“It’s big. It’s real big,” says Deborah Matthews, an Alexandria-based estate planning and probate attorney who began writing digital asset rights into her Powers of Attorney several years ago. “I ask my clients the same thing I ask them about their safe deposit boxes: Who has access? Who has a key?”
Under current law, the answer is frequently no one. That’s because most states classify digital and physical property differently, and most social networks and tech companies prohibit the sharing of passwords. Even states that do grant digital access after death limit the privilege; Virginia, for instance, passes accounts to personal representatives of the deceased — but only when the deceased is a minor.
To further complicate the issue, people frequently have no idea how much they’re even leaving locked up. There’s your Facebook and Twitter, sure. An e-mail account. A bank and credit card, maybe. But if you actually go through and catalog each and every single account you maintain online, the sum total is … kind of shocking.
I know, having tried to compile such a list myself. If I died tomorrow (er, God forbid), these are all the things my parents couldn’t access:
And that’s sad, says Matthews, the Alexandria attorney: There are no shortage of stories about children who couldn’t access years of family photos locked in their mother’s Snapfish, or grieving parents who couldn’t take their child’s Facebook down after she died. But more urgent, and potentially more dangerous, is the fate of paperless digital properties like bank accounts and credit cards. Often when someone dies or is incapacitated, those accounts seem to “disappear” — until survivors begin hearing from collection agencies. Matthews once had a client whose husband left neither his bank account ID nor password; when the bank refused to grant her access to the account, she couldn’t pay her bills.
“That becomes very challenging,” Matthews said. “Everyone likes the ease of not using paper, but you have to have back-ups.”
That’s particularly true if you live in a state that isn’t Delaware. Several states, like Connecticut, Idaho and Indiana, do grant some rights to heirs or personal representatives. But no other state has passed such sweeping legislation — and the majority of states have no digital asset guidelines in place at all.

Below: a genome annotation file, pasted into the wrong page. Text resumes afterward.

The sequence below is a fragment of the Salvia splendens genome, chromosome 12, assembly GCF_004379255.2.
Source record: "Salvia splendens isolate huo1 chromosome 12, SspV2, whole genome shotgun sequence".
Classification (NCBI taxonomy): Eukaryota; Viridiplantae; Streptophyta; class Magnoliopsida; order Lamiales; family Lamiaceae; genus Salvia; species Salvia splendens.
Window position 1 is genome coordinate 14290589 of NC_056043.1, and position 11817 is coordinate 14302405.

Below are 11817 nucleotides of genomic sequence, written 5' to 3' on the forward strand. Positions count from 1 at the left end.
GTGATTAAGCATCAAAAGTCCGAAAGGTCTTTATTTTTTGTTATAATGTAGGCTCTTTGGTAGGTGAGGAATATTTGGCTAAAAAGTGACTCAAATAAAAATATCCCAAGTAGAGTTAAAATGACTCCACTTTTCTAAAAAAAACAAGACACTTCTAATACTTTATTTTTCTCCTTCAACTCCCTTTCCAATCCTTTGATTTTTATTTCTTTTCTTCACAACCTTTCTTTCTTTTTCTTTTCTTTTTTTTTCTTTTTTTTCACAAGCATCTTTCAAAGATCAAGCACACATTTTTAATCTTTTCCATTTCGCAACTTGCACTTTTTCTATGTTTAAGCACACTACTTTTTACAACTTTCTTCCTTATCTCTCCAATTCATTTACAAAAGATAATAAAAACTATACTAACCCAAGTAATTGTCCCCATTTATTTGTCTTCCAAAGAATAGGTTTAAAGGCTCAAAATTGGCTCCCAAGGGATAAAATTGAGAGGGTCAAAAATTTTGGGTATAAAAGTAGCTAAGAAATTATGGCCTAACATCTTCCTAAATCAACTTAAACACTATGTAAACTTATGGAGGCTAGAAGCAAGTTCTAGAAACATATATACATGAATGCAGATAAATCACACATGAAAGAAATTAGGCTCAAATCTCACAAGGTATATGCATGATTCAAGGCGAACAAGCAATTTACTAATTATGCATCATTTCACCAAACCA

That means concerned digerati need to specifically write digital access rights into their wills and powers of attorney, the document that grants someone access to manage your affairs, Matthews says. (The Digital Beyond, a book and Web site on digital estate-planning, provides some guidance here.) Just as important, she argues, people need to compile a list of all their accounts, like the one I wrote above, and all their account passwords — even if it’s against site Terms of Service.
The tech industry isn’t necessarily thrilled with that counsel or the push for legislation to free up accounts. Jim Halpert, director of an industry group that includes Google, Yahoo and Facebook, told Ars Technica that he’s concerned about privacy: Should I die, for example, do I really want my mother to see my e-mails with my doctor? More importantly, does my doctor want my mother to see those e-mails?
That’s a legitimate concern, Matthews says, but she isn’t swayed by it. After all, current law lets a personal representative access your physical medical records. E-mail might be more personal, more messy, more painful to see, even — but so is everything in the aftermath of a loved one’s death.
Of course, until more states follow Delaware’s example and shed some clarity on the issue, people will have to decide for themselves. According to the Pew Research Center, more than a dozen states are debating laws to grant digital account access. Unfortunately for some, those changes won’t come soon enough.